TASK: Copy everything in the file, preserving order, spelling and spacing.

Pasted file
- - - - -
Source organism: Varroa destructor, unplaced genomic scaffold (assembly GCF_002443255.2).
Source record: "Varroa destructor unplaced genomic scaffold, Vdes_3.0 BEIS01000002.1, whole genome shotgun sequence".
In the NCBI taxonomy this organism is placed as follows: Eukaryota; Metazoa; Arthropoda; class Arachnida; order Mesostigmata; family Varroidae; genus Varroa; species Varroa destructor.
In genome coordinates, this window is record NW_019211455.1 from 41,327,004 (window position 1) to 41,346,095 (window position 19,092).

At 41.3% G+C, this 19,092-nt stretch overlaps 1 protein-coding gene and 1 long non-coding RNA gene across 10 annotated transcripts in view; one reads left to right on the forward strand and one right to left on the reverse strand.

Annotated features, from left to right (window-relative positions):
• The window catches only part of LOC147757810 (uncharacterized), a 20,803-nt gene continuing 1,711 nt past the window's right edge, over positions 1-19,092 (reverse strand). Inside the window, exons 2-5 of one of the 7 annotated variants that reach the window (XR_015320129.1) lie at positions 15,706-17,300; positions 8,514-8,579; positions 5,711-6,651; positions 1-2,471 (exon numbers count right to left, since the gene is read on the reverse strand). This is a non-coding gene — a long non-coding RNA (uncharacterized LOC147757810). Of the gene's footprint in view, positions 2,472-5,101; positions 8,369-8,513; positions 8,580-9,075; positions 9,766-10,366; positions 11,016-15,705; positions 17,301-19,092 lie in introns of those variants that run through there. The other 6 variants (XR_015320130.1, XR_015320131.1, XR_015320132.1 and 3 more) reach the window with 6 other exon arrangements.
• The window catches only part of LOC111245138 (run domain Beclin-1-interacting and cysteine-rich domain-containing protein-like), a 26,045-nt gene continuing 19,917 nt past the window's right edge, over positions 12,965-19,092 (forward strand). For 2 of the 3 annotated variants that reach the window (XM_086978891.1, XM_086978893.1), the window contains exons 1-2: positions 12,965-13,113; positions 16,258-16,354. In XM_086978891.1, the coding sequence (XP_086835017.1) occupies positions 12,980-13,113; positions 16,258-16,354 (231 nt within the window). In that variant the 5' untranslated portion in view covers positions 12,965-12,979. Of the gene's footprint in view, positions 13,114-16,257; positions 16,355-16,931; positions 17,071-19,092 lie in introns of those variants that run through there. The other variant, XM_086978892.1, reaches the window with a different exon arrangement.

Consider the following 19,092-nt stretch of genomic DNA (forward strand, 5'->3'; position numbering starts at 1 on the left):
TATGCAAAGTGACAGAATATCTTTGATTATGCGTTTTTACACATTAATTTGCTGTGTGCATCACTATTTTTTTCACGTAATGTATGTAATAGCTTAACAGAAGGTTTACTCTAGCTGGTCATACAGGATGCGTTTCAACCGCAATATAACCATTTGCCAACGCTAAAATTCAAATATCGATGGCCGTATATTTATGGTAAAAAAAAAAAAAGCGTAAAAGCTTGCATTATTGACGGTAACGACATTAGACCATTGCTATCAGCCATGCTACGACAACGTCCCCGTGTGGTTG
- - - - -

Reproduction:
Source organism: Varroa destructor, unplaced genomic scaffold (assembly GCF_002443255.2).
Source record: "Varroa destructor unplaced genomic scaffold, Vdes_3.0 BEIS01000002.1, whole genome shotgun sequence".
In the NCBI taxonomy this organism is placed as follows: Eukaryota; Metazoa; Arthropoda; class Arachnida; order Mesostigmata; family Varroidae; genus Varroa; species Varroa destructor.
In genome coordinates, this window is record NW_019211455.1 from 41,327,004 (window position 1) to 41,346,095 (window position 19,092).

At 41.3% G+C, this 19,092-nt stretch overlaps 1 protein-coding gene and 1 long non-coding RNA gene across 10 annotated transcripts in view; one reads left to right on the forward strand and one right to left on the reverse strand.

Annotated features, from left to right (window-relative positions):
• The window catches only part of LOC147757810 (uncharacterized), a 20,803-nt gene continuing 1,711 nt past the window's right edge, over positions 1-19,092 (reverse strand). Inside the window, exons 2-5 of one of the 7 annotated variants that reach the window (XR_015320129.1) lie at positions 15,706-17,300; positions 8,514-8,579; positions 5,711-6,651; positions 1-2,471 (exon numbers count right to left, since the gene is read on the reverse strand). This is a non-coding gene — a long non-coding RNA (uncharacterized LOC147757810). Of the gene's footprint in view, positions 2,472-5,101; positions 8,369-8,513; positions 8,580-9,075; positions 9,766-10,366; positions 11,016-15,705; positions 17,301-19,092 lie in introns of those variants that run through there. The other 6 variants (XR_015320130.1, XR_015320131.1, XR_015320132.1 and 3 more) reach the window with 6 other exon arrangements.
• The window catches only part of LOC111245138 (run domain Beclin-1-interacting and cysteine-rich domain-containing protein-like), a 26,045-nt gene continuing 19,917 nt past the window's right edge, over positions 12,965-19,092 (forward strand). For 2 of the 3 annotated variants that reach the window (XM_086978891.1, XM_086978893.1), the window contains exons 1-2: positions 12,965-13,113; positions 16,258-16,354. In XM_086978891.1, the coding sequence (XP_086835017.1) occupies positions 12,980-13,113; positions 16,258-16,354 (231 nt within the window). In that variant the 5' untranslated portion in view covers positions 12,965-12,979. Of the gene's footprint in view, positions 13,114-16,257; positions 16,355-16,931; positions 17,071-19,092 lie in introns of those variants that run through there. The other variant, XM_086978892.1, reaches the window with a different exon arrangement.

Consider the following 19,092-nt stretch of genomic DNA (forward strand, 5'->3'; position numbering starts at 1 on the left):
TATGCAAAGTGACAGAATATCTTTGATTATGCGTTTTTACACATTAATTTGCTGTGTGCATCACTATTTTTTTCACGTAATGTATGTAATAGCTTAACAGAAGGTTTACTCTAGCTGGTCATACAGGATGCGTTTCAACCGCAATATAACCATTTGCCAACGCTAAAATTCAAATATCGATGGCCGTATATTTATGGTAAAAAAAAAAAAAGCGTAAAAGCTTGCATTATTGACGGTAACGACATTAGACCATTGCTATCAGCCATGCTACGACAACGTCCCCGTGTGGTTG